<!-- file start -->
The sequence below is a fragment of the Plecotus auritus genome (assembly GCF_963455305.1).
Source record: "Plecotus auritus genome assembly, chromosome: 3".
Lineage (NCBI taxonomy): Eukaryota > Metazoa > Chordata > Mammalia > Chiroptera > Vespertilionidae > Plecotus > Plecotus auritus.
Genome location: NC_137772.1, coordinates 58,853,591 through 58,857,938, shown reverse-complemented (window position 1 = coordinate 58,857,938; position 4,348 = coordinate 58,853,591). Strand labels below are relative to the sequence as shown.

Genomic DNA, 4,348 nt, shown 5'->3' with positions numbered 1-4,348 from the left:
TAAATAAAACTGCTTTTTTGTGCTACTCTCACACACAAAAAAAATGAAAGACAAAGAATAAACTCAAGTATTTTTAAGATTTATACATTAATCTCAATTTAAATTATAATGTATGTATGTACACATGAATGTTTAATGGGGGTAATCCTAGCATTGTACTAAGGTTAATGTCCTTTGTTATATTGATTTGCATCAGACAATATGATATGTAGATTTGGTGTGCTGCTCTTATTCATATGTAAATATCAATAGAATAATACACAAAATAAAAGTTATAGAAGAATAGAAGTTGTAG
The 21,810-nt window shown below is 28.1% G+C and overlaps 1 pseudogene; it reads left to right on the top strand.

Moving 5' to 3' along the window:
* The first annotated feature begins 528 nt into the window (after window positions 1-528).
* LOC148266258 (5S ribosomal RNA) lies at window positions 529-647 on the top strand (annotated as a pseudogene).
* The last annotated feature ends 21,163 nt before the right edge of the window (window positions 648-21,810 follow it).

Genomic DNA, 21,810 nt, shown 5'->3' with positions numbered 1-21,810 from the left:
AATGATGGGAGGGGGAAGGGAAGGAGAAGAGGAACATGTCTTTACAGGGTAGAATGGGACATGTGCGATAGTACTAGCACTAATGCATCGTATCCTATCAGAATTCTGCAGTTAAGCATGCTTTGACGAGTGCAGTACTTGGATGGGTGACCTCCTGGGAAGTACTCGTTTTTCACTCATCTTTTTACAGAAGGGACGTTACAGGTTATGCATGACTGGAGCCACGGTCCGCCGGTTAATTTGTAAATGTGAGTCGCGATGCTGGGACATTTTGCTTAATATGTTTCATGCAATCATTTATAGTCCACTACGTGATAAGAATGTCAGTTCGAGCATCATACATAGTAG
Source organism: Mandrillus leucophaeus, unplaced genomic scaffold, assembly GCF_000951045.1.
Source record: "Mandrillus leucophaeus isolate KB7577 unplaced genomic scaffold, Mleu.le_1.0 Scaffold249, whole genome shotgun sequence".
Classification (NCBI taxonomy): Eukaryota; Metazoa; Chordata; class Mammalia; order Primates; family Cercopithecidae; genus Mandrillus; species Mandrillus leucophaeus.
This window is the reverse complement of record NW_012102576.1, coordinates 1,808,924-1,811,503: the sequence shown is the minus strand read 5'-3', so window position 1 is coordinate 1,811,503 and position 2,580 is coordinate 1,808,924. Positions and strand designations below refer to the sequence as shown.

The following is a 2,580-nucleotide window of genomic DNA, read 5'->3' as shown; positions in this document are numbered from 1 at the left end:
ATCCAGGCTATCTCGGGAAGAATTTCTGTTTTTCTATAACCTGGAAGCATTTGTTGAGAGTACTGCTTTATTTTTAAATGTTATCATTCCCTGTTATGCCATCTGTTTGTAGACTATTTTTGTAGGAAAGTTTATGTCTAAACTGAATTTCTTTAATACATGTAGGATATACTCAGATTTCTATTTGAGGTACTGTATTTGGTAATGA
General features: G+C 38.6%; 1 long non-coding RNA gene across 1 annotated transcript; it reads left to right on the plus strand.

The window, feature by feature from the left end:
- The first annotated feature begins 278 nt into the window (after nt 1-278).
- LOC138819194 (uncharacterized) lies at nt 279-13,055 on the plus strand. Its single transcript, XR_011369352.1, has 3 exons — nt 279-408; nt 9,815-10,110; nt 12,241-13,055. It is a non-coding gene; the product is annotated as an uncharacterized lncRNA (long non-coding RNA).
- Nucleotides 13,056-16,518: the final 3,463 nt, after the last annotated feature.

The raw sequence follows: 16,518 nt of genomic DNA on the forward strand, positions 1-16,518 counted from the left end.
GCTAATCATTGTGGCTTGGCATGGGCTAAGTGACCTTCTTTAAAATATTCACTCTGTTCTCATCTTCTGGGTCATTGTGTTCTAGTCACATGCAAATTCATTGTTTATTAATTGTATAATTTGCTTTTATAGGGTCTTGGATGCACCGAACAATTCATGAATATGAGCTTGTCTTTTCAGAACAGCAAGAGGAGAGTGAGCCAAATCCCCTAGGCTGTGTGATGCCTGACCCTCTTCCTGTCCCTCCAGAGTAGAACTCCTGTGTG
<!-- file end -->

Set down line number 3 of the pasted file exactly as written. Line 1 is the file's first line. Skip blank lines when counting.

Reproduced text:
Lineage (NCBI taxonomy): Eukaryota > Metazoa > Chordata > Mammalia > Chiroptera > Vespertilionidae > Plecotus > Plecotus auritus.